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Sullivan v. Nissen Trampoline Co.

ILLINOIS APPELLATE COURT — FIRST DISTRICT, FIRST DIVISION.


APRIL 10, 1967.

RONALD SULLIVAN AND CHIEF THOMAS J. SULLIVAN, PLAINTIFFS-APPELLANTS,

v.

NISSEN TRAMPOLINE COMPANY, ET AL., DEFENDANTS-APPELLEES.

Appeal from the Circuit Court of Cook County; the Hon. ALBERT HALLETT, Judge, presiding. Judgment affirmed.

MR. JUSTICE BURMAN DELIVERED THE OPINION OF THE COURT.

This is an action for personal injuries and damages sustained by plaintiff from the alleged negligence of the defendants in providing rental of certain trampolines to the public including plaintiff, Ronald Sullivan. The motion of defendants Nissen Trampoline Company and Lincoln Devon Bounceland, Inc. to quash service of summons for plaintiff's failure to proceed diligently in accordance with Illinois Supreme Court Rule 4(2), and to dismiss the complaint against them, was allowed, and plaintiffs appeal.

The alleged cause of action arose on July 26, 1960, and suit was filed on July 26, 1962. That same day summons was placed for service against Lincoln Devon Bounceland, Inc. and returned not found. No summons was placed for service against Nissen Trampoline Company at that time. No further action was taken until July 8, 1964, when alias summons were issued and served shortly thereafter on Nissen Trampoline Company, a foreign corporation, and on Lincoln Devon Bounceland, Inc.

On August 19, 1964, Lincoln Devon Bounceland, Inc. filed a general appearance and a motion to dismiss, pursuant to Supreme Court Rule 4(2), and in support thereof attached an affidavit of Donald E. Egan who was associated with the law firm that filed the appearance. Nissen Trampoline Company filed a special and limited appearance on September 24, 1964, and on the same day filed a motion to quash pursuant to the Supreme Court Rule. On December 14, 1964, the motions of the defendants to dismiss were granted with a finding that there is no just cause to delay the enforcement of the order.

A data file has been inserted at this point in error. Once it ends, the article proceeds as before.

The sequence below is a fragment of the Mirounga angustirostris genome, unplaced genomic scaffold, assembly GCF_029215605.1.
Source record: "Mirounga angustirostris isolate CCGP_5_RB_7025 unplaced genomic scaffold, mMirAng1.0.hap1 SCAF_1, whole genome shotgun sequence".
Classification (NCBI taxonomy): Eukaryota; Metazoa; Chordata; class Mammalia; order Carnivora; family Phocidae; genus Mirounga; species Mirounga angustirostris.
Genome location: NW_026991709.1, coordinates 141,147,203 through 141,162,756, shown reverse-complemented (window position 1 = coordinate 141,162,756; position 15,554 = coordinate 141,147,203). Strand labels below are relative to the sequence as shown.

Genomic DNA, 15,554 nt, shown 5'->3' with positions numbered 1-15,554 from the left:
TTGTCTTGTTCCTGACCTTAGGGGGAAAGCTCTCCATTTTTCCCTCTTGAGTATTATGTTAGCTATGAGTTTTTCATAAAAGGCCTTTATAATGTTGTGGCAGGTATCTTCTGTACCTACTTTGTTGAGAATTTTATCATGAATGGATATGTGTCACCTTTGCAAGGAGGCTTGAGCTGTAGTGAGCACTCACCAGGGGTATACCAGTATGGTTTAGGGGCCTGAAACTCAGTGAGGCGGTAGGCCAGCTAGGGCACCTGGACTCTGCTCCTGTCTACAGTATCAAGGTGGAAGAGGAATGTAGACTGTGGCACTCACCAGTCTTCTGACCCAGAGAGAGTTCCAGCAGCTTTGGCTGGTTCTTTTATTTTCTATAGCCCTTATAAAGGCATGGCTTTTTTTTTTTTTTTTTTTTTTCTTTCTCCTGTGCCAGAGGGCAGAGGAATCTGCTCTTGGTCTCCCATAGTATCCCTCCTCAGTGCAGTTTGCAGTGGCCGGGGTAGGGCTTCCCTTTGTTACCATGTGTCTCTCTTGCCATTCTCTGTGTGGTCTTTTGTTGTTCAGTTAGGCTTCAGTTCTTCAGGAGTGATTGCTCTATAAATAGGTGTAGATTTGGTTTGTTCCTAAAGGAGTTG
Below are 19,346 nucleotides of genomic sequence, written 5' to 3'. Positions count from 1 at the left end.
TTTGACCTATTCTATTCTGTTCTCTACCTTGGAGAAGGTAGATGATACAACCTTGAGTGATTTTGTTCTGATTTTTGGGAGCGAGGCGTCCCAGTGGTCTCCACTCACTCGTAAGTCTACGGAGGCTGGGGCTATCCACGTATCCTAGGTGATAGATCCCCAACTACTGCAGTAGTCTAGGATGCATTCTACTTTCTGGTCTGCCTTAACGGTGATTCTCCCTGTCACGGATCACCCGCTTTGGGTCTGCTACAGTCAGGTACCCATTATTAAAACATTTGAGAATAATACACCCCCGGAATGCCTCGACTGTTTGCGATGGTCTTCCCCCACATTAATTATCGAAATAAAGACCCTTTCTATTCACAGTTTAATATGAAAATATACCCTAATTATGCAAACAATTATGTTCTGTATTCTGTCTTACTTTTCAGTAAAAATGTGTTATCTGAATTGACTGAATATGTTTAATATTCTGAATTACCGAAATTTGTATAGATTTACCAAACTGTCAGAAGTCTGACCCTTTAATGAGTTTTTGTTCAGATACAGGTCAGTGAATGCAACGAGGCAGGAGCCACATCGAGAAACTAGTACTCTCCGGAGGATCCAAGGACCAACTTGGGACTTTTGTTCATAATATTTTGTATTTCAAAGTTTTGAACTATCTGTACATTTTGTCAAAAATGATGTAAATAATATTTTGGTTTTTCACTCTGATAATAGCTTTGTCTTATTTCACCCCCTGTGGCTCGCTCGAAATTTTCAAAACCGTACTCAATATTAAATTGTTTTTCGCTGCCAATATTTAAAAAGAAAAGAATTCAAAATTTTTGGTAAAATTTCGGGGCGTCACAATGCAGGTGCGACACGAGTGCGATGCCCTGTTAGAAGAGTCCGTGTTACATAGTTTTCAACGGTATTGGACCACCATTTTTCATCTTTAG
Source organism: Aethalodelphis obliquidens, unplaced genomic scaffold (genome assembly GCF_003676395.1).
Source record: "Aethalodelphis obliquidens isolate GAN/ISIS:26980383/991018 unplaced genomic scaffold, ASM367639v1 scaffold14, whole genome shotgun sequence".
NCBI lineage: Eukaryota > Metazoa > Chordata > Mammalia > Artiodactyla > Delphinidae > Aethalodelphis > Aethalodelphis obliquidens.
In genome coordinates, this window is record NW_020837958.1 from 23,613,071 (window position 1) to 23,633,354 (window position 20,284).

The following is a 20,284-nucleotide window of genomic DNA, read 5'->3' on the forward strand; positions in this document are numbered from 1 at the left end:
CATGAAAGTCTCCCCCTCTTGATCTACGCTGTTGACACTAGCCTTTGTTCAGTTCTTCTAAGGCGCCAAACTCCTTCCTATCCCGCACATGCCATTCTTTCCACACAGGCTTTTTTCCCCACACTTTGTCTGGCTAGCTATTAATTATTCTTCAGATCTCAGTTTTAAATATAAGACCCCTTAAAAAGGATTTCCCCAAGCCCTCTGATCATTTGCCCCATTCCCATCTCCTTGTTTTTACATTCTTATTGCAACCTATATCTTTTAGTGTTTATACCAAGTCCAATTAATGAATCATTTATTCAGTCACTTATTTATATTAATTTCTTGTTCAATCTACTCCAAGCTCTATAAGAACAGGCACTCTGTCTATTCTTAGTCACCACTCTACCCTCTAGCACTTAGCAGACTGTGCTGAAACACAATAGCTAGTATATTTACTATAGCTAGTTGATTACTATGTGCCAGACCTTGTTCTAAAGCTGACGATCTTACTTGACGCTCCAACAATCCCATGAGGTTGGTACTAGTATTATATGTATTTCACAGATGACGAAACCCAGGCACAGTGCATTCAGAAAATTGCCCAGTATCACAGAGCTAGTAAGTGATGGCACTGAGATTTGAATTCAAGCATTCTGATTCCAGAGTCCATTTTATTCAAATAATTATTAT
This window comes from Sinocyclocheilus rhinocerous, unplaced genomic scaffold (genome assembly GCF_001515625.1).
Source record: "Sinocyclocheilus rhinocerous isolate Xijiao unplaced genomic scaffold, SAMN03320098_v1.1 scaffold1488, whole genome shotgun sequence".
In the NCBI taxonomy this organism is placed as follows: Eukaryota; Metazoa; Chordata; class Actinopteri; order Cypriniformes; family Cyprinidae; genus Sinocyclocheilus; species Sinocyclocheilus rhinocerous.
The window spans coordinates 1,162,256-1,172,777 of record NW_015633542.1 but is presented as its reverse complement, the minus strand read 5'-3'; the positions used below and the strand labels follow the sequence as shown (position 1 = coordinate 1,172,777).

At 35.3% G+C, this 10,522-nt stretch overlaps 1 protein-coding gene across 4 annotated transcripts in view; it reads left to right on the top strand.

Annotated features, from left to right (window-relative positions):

Section 4(2) of the Rules of the Supreme Court of Illinois which is headed, "Alias Writs — Dismissal for Lack of Diligence" provides that:

(2) If the plaintiff fails to show reasonable diligence to obtain service, the action as a whole or as to any unserved defendant may be dismissed on the application of any defendant or on the court's own motion. (Ill Rev Stats 1963, c 110, § 101.4(2).)

Plaintiffs contend that (1) where the defendants had knowledge of the accident and their insurance company held out hope to the plaintiffs by promises to adjust their claims they are estopped from taking advantage of the delay in the service of summons; (2) genuine disputed questions of fact were raised on the affidavits filed in connection with the motion to dismiss and the motion should therefore have been denied; and (3) the filing of a general appearance of Lincoln Devon waived any claimed defects in service.